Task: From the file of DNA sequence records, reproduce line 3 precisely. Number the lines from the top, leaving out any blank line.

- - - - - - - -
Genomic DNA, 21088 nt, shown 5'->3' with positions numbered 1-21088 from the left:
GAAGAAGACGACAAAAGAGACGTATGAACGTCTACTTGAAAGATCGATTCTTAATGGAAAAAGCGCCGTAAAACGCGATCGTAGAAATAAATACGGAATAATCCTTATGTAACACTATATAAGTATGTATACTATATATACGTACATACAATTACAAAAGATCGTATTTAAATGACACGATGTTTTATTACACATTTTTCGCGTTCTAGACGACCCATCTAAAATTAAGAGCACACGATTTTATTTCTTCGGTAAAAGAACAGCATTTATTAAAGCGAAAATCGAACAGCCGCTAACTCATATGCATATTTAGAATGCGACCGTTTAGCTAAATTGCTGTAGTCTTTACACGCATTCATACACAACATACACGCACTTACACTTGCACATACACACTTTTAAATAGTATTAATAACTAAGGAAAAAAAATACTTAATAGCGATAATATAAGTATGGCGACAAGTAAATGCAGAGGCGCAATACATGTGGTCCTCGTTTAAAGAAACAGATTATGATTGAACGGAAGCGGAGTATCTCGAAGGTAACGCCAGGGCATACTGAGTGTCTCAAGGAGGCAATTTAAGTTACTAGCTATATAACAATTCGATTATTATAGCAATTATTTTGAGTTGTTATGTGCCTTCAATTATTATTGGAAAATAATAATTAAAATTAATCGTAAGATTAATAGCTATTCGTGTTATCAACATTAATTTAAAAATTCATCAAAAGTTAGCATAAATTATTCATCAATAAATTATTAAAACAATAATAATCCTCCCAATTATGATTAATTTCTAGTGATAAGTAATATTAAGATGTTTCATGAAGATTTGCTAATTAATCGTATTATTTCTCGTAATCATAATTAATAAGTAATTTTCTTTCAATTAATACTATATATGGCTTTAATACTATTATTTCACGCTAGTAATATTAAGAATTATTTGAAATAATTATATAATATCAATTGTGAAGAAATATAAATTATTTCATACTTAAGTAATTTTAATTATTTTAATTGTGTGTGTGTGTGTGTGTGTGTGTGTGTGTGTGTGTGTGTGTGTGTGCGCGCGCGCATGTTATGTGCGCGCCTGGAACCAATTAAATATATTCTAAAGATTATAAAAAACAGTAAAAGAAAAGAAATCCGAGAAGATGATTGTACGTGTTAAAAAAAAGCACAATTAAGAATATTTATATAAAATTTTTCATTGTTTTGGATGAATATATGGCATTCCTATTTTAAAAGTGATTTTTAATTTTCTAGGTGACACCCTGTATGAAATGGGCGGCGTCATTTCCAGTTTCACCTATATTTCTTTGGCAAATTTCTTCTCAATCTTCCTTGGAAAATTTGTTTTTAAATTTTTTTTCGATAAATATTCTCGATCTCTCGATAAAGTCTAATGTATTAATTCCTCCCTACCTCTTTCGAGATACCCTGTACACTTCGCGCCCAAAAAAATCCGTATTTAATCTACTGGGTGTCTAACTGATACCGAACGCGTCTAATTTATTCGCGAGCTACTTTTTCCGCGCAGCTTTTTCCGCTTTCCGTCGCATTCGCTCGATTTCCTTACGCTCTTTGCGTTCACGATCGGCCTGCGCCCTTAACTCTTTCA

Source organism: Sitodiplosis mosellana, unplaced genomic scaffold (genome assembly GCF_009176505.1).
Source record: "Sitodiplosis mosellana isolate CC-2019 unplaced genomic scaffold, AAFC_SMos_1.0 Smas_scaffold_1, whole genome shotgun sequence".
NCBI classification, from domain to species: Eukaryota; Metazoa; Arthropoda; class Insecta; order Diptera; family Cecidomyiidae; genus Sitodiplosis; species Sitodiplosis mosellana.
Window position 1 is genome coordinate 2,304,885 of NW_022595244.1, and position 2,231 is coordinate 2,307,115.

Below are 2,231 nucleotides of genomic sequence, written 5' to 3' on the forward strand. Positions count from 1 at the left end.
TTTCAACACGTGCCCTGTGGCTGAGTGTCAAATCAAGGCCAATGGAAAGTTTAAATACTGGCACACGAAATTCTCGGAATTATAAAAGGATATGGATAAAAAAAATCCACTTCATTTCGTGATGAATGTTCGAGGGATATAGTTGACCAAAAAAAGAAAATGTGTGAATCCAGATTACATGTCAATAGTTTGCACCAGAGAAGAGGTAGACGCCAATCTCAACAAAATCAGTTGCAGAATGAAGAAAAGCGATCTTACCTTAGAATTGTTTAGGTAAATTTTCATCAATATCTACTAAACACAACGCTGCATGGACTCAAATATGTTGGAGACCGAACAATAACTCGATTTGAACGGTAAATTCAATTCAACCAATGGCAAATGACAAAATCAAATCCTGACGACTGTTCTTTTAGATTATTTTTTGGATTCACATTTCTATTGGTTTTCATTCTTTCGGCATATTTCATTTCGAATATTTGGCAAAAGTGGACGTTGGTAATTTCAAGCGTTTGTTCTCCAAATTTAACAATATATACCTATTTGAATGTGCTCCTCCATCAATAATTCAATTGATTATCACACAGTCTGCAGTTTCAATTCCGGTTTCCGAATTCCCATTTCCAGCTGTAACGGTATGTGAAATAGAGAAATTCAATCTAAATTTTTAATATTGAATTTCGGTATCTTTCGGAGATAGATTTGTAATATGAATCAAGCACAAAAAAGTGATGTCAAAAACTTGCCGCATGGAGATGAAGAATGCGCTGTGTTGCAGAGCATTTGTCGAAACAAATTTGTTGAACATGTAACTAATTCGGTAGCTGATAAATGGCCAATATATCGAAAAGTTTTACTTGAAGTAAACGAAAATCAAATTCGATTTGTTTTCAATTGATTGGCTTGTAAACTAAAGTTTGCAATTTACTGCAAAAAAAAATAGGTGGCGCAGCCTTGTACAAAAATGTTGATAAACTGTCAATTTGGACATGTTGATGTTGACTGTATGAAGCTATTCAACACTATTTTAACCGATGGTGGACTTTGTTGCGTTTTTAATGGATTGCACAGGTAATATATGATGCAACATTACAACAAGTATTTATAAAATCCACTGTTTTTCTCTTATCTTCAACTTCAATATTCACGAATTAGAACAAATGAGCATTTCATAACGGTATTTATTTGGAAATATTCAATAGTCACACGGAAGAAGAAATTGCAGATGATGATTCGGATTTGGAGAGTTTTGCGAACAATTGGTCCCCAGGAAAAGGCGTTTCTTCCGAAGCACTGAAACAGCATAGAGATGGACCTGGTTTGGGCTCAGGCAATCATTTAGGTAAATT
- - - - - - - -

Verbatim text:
Source organism: Sitodiplosis mosellana, unplaced genomic scaffold (genome assembly GCF_009176505.1).